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Women Journalists Dodge Bullets, Sexual Assault

Jane Arraf reports during the Battle of Fallujah for CNN in 2004. Courtesy of David Johnson hide caption

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Courtesy of David Johnson

Jane Arraf reports during the Battle of Fallujah for CNN in 2004.

Courtesy of David Johnson

Jane Arraf has covered Iraq and the Middle East since 1991, mostly for CNN and Reuters.

Out here, there's a sisterhood of female journalists. Even if you'd never be best friends at home, there's a mutual respect among women who live with danger and discomfort to do their jobs. The attack on Lara Logan, a veteran of the world's war zones, was not just chilling but deeply, deeply sad.

We all know we're not immune from the violence that we cover. If we didn't know it at the beginning, the friends we've lost to bombs and bullets are constant reminders. Anyone who's been out here a few years has witnessed so much tragedy, it makes you wonder how happiness continues to survive. The women I know, like Lara, are passionate about journalism and deeply committed to telling people's stories. Most of us would choose no other life. We and the female reporters who paved the way worked hard to be given the chance to take the same risks as our male colleagues.

The bravery we're often given credit for in putting our lives on the line doesn't seem to a lot of us so much like bravery but a job requirement. It's far braver I think to be open about a sexual assault. In the West, having been raped is still a stigma. In the Middle East, it's often a death sentence.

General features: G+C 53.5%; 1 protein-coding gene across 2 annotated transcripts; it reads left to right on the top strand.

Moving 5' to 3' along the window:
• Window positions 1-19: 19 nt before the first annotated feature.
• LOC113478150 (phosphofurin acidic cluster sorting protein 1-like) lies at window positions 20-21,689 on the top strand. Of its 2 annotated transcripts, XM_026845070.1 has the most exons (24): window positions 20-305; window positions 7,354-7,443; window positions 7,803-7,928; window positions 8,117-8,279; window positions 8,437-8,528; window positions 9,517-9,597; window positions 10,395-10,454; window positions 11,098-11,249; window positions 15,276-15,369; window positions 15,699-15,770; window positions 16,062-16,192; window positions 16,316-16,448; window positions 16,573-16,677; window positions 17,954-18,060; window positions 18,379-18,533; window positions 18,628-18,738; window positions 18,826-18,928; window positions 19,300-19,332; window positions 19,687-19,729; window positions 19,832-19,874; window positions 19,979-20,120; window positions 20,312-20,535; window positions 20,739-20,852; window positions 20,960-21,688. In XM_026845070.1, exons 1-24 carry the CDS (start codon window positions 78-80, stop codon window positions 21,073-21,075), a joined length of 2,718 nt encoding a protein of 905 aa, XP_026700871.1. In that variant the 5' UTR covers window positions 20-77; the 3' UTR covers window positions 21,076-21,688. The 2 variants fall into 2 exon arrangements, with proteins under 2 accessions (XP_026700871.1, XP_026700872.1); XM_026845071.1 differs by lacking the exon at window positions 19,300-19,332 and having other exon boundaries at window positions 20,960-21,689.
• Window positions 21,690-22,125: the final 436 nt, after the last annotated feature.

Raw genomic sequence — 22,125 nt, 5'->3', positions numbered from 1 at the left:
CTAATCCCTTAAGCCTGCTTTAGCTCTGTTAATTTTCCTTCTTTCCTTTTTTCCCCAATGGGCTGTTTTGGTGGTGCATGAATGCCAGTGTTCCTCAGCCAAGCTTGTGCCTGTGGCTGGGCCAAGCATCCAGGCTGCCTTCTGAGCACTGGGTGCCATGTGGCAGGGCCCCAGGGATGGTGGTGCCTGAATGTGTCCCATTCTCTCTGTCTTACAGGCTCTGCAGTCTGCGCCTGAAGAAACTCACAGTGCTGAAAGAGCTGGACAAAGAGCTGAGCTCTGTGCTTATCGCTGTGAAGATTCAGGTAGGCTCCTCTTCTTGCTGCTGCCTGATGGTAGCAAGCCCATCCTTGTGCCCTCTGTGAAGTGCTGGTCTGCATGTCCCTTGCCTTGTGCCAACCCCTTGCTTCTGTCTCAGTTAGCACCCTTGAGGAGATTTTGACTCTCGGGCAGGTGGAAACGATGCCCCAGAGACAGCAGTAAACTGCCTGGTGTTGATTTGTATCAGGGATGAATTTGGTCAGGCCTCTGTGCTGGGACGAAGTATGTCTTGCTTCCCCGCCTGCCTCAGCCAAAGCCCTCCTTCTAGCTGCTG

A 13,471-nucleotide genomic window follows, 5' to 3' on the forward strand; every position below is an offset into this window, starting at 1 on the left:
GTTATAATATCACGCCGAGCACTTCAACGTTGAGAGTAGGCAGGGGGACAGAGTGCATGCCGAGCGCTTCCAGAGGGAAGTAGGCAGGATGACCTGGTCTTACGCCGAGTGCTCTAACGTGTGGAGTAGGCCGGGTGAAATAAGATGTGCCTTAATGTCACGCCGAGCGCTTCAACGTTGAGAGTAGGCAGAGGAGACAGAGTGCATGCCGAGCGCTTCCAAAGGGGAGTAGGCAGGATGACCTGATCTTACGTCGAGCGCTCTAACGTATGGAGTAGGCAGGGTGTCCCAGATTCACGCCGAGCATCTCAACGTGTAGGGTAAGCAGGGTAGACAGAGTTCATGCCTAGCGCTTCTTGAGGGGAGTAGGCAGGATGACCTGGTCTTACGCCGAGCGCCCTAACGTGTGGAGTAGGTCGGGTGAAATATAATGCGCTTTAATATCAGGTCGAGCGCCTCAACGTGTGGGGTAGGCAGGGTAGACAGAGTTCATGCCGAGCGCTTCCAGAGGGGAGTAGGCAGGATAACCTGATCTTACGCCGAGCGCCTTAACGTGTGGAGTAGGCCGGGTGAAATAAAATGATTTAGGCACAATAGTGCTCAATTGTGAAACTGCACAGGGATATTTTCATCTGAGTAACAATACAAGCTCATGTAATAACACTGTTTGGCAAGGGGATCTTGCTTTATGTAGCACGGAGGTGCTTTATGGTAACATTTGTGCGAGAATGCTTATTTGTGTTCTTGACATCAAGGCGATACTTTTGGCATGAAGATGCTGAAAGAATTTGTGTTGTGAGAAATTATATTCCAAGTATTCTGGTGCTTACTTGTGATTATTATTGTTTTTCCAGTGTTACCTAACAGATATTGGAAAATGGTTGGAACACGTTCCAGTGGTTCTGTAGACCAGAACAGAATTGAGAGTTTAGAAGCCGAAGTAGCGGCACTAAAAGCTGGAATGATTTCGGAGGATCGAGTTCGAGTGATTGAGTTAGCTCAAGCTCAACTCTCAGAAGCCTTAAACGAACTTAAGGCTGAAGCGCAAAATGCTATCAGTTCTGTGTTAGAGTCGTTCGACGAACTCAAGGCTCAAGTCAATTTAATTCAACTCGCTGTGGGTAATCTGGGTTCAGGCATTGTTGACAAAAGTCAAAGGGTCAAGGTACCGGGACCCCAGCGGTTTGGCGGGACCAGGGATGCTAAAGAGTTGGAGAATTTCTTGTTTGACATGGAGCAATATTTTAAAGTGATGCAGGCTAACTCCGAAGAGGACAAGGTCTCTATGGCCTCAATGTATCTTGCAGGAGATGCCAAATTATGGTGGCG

In a region where women and family honor are both commodities, girls who have been raped are blamed for it, often thrown out of their house and at risk of being killed by relatives to restore the family honor. It's perpetuated by silence.

We live here and work here, and we do it well, but this is a man's world. Whether we're covering politics or security, we're often the only women in the room.

In Iraq, I mourn not just the people I knew but that sense of promise that existed even in the toughest times in the 1990s that women could have an equal place in this society. There are no women in senior Cabinet positions in the latest Iraqi government. For a while they didn't even have a woman as Women's Affairs minister. Even more heartbreaking are the talented young women I meet here all the time who dream of being lawyers or doctors but can't because those are professions that would put them in contact with men.

As we try to figure out what kind of country is emerging here, reports from the U.N. and other agencies about rising gender-based violence keep landing, along with the mind-boggling statistic that 80 percent of women have been attacked.

One of the leading causes of girls here dropping out of school is that their teachers hit them. It's a cycle of violence against the most vulnerable members of society. For all the protests sweeping the region, how many have been about basic rights for women?

There's an acquiescence that says how a woman or a girl dresses and what she looks like is a matter for society to decide and the most important thing about her. It's taken to the extreme here, but it's not so different in the West.

One of the first pieces of television advice I ever got — from a remarkably talented older journalist who phased herself out of the business — was don't ever let anyone film you in bright sunlight if you're over the age of 20.

Television of course has its own dynamic. Viewers feel as if they know us, and when something happens to a TV correspondent, it's hugely magnified. If there's ever anything good to be salvaged from such a horrifying attack, it's the awareness that women here are forced to suffer attacks in silence every day.